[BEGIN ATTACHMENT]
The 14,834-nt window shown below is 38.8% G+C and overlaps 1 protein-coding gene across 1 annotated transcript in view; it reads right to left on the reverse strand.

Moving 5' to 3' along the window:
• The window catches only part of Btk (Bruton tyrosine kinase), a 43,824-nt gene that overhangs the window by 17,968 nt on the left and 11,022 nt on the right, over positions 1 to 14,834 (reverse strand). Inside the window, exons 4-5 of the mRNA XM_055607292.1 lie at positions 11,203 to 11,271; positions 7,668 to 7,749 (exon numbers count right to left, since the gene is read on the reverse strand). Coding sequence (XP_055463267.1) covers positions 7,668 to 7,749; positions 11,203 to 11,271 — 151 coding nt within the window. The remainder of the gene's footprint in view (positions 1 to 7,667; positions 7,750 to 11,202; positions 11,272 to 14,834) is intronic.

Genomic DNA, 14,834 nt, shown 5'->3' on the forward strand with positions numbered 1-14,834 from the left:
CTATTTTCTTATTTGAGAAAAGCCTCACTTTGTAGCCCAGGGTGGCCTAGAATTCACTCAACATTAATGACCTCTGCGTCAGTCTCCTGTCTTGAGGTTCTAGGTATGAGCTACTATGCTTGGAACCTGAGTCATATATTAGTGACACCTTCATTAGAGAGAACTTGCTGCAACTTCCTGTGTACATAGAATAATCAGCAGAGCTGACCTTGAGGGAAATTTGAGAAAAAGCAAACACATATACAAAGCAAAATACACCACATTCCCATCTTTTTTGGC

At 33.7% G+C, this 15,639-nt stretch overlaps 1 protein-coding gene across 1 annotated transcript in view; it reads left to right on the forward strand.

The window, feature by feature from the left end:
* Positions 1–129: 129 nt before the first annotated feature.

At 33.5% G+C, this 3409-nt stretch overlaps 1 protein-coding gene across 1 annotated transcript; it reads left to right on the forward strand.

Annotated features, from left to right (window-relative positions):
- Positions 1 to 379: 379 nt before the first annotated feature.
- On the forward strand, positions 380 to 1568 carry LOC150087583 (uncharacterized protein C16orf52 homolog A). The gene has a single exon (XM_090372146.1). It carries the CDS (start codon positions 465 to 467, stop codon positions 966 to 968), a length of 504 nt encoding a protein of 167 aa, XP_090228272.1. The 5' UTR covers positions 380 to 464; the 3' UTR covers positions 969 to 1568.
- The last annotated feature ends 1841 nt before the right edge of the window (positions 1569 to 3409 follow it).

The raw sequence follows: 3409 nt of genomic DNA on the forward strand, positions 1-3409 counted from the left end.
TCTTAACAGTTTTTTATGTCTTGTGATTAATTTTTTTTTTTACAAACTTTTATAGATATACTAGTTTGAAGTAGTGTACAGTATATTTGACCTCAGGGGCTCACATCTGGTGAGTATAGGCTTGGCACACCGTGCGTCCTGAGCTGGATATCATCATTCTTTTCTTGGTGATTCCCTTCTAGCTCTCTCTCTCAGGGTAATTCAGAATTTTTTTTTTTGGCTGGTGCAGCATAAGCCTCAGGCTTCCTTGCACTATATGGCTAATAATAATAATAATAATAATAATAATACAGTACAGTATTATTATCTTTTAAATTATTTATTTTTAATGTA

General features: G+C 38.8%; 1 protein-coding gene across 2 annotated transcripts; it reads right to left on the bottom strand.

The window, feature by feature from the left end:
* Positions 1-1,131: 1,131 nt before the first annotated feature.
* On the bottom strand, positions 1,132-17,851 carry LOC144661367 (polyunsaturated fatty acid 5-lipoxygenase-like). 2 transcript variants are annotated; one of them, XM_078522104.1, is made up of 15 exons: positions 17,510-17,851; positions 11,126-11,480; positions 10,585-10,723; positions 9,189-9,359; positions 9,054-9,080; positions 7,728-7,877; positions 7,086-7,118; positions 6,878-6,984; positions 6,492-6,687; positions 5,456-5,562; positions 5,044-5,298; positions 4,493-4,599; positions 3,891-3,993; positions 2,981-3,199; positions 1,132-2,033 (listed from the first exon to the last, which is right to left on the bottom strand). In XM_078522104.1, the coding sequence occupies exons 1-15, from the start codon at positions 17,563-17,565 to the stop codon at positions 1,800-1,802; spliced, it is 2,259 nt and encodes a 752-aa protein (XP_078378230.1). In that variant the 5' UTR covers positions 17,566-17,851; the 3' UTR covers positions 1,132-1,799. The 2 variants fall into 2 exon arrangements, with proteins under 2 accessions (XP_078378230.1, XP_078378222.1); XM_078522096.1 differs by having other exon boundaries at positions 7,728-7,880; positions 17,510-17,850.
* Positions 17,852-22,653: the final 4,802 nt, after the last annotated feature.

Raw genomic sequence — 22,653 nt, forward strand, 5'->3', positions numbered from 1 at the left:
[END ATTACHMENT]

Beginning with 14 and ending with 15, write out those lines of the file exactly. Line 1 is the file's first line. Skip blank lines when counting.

The raw sequence follows: 3409 nt of genomic DNA on the forward strand, positions 1-3409 counted from the left end.
TCTTAACAGTTTTTTATGTCTTGTGATTAATTTTTTTTTTTACAAACTTTTATAGATATACTAGTTTGAAGTAGTGTACAGTATATTTGACCTCAGGGGCTCACATCTGGTGAGTATAGGCTTGGCACACCGTGCGTCCTGAGCTGGATATCATCATTCTTTTCTTGGTGATTCCCTTCTAGCTCTCTCTCTCAGGGTAATTCAGAATTTTTTTTTTTGGCTGGTGCAGCATAAGCCTCAGGCTTCCTTGCACTATATGGCTAATAATAATAATAATAATAATAATAATACAGTACAGTATTATTATCTTTTAAATTATTTATTTTTAATGTA